A plan is not simply a diagram.
It is incomplete without certain supporting narrative sections.
A decision needs to be made on the format of the presentation of the plan to the Project Board.
Having completed the schedule and assessment of the risks satisfactorily, the plan, its costs, the required controls and its supporting text need to be consolidated.
Narrative needs to be added to explain the plan, any constraints on it, external dependencies, assumptions made, the risks identified and their required countermeasures.
Suggested texts for a Project Plan and a Stage Plan are given in the Product Descriptions in files ‘Project plan.doc’ and ‘Stage plan.doc’ in the product package.
The relevant management products should now be added to the plan:Plan narrative
A plan is not completely understandable without text to explain:
Some risk monitoring events nay have been added to the plan, but at this point there is also a need to add the creation of any required management products to the plan because these take time and effort.
Examples are checkpoint Reports in a Team Plan, and Highlight Reports and End Stage Reports in a Stage Plan.
The graphical presentation of the plan is normally a Gantt or bar chart.
Most computerised planning and control packages provide a report in this format.
Such packages also provide a report on cost and resource requirements, typically in the form of a spreadsheet.
The majority of the material for the narrative sections of the plan will evolve as the previous steps in the planning cycle are undertaken.
Some of it will already be known because of adherence to local standards.
Tolerance margins for the plan should be agreed with the next level of management.
Depending on such factors as size, complexity and risk there must be agreement on what amount of deviation from planned cost, timescale, scope, quality, benefit and risk tolerances is to be allowed before the plan is considered to be in exception.
Tolerances are discussed more fully under Controls.
The products of the planning cycle should be checked for completeness and reasonableness by people experienced in planning and who know the project subject.
Amend the plans as required by the quality check.
The Product Checklist (if it is to be used) is now completed with the planned start and end dates added from the plan.
The Project Manager is responsible for completing each plan, assisted by Team Managers where appropriate, and by Project Support staff where available.
Those with Project Assurance responsibility may wish to review the plan(s) and narrative.
|Assessed plan||Input||Basics of the final planning package.|
|Product Checklist||Update||(If used) Start and end dates added to the list.|
|Completed plan for approval||Output||For approval by the next higher level of authority.|
These are given in tabular form in the file ‘PL7 completing a plan.doc’ in the product package.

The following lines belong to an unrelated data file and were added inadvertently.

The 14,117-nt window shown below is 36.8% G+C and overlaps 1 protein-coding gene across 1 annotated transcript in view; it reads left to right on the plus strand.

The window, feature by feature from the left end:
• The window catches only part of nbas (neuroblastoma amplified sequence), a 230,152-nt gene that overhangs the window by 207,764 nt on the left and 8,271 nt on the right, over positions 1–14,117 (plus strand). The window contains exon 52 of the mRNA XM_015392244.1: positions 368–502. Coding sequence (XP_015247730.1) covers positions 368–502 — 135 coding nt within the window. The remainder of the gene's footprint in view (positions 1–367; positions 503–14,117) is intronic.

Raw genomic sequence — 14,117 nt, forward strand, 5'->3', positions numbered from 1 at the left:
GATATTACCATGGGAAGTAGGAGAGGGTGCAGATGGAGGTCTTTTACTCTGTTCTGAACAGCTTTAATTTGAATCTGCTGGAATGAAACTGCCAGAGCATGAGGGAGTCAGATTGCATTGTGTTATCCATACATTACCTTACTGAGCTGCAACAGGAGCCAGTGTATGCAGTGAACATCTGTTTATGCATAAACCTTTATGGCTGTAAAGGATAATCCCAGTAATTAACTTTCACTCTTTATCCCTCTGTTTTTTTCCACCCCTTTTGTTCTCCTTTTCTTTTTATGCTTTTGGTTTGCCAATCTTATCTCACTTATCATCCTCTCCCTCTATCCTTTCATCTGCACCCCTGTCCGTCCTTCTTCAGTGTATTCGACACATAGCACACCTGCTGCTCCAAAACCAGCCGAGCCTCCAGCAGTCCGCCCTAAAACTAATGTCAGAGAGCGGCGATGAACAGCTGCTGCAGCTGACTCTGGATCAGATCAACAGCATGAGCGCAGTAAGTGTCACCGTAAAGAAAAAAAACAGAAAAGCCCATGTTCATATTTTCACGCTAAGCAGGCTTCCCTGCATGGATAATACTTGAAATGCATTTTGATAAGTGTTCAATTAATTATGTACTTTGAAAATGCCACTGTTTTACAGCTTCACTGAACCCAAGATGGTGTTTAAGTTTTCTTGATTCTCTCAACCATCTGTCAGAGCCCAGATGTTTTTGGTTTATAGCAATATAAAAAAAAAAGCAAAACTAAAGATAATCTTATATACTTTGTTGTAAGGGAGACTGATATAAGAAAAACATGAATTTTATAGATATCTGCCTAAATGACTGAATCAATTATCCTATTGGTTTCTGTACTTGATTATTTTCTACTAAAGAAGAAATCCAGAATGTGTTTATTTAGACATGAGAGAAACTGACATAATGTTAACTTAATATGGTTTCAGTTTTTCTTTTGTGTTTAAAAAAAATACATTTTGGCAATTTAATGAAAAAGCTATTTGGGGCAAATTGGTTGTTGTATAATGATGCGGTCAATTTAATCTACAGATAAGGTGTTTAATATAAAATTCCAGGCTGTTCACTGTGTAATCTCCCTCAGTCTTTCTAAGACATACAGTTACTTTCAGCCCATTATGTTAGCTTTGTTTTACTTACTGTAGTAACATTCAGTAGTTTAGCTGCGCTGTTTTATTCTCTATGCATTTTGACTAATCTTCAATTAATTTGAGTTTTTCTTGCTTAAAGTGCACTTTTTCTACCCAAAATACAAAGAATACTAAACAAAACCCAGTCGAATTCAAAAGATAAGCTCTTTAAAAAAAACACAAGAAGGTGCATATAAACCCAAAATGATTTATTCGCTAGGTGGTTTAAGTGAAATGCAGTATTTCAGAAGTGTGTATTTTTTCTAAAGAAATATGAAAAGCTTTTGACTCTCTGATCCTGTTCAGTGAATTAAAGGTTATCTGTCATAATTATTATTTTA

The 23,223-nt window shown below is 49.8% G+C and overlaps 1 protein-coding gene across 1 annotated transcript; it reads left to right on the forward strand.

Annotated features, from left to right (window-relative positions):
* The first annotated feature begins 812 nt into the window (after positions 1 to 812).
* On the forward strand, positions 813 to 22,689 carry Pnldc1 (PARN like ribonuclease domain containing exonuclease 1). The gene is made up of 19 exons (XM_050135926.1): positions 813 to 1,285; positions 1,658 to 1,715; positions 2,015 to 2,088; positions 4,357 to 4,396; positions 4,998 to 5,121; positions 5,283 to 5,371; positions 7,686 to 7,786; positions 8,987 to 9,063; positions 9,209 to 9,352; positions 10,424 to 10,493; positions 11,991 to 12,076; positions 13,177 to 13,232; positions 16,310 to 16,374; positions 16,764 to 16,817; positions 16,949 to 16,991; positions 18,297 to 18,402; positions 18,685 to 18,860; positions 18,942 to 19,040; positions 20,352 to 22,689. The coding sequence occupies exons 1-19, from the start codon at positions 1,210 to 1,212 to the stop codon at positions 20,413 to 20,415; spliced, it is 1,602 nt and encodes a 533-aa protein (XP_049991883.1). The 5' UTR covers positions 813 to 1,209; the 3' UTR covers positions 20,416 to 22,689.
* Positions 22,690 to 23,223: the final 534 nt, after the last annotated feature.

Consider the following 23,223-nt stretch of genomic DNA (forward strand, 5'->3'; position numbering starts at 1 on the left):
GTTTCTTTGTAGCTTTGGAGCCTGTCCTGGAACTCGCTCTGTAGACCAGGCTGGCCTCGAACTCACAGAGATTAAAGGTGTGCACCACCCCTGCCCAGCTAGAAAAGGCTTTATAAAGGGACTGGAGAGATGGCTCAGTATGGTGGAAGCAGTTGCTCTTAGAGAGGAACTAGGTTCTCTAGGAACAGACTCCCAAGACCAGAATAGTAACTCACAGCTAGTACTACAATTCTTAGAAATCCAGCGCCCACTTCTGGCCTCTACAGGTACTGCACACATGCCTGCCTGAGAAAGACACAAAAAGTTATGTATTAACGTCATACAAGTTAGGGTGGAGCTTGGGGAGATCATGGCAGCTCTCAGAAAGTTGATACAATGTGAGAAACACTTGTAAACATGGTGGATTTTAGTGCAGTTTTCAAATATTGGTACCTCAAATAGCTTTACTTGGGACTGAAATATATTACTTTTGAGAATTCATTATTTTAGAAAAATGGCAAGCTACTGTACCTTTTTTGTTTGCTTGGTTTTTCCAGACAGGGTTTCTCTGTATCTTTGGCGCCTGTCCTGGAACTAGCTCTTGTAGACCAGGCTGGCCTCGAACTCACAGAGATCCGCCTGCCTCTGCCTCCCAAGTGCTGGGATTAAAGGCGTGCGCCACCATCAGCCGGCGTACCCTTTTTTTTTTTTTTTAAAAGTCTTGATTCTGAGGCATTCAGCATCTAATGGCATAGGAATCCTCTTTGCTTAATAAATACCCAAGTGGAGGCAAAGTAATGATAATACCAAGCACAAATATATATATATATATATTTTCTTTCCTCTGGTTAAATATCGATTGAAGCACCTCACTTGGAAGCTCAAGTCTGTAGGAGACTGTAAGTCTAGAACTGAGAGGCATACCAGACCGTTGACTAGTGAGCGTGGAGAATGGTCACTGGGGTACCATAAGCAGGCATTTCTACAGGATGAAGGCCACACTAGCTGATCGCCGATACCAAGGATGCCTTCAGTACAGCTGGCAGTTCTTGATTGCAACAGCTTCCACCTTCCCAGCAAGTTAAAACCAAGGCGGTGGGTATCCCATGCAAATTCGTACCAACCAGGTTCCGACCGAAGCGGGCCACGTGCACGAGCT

Keep the plans simple.
It is a good discipline to try to keep all graphical plans presented to the Project Board to one sheet of paper.
In this way, the plan is easily prepared, easily read and therefore more likely to be understood.
Anything that cannot be displayed in this way should be summarised and the detail included in a lower level of plan.
Similarly, do not use complex symbols, or present plans that require education or too much explanation for them to b e understood.
It might be worth considering the replacement of the graphical Project Plan with the Product Checklist.
Do not rely on pictures alone.
As far as planning is concerned, it is not necessarily true that ‘a picture paints a thousand words’.
Although a Gantt chart can show what is intended to happen and then what actually happened, it does not show why
it should happen that way or why something is different from the plan.
The narrative of a plan describes the thought that went into it, the assumptions made in preparing the plan, and any inherent risks.
This is particularly important when presenting plans for approval.
The readers are then able to accept both the plans and the assumptions to the plans from senior management.
If the layout of the report produced by a software package is not satisfactory, the data can usually be transferred to a spreadsheet or graphical package, where the required presentation can be constructed.
The Project Manager should discuss a Stage Plan informally with the Project Board and any Project Assurance personnel appointed by the Project Board before formally presenting it for approval.
The presentation of the plan should be appropriate for the audience.
In some circumstances it may be necessary to break down into further detail areas of a plan for the use of teams or individuals.
Be wary of producing an over-complex plan containing lots of detail that might be better supplied in narrative form.
A confusing or too detailed plan may ‘switch off’ the reader.
It helps if assumptions are consistent across all the projects of a programme.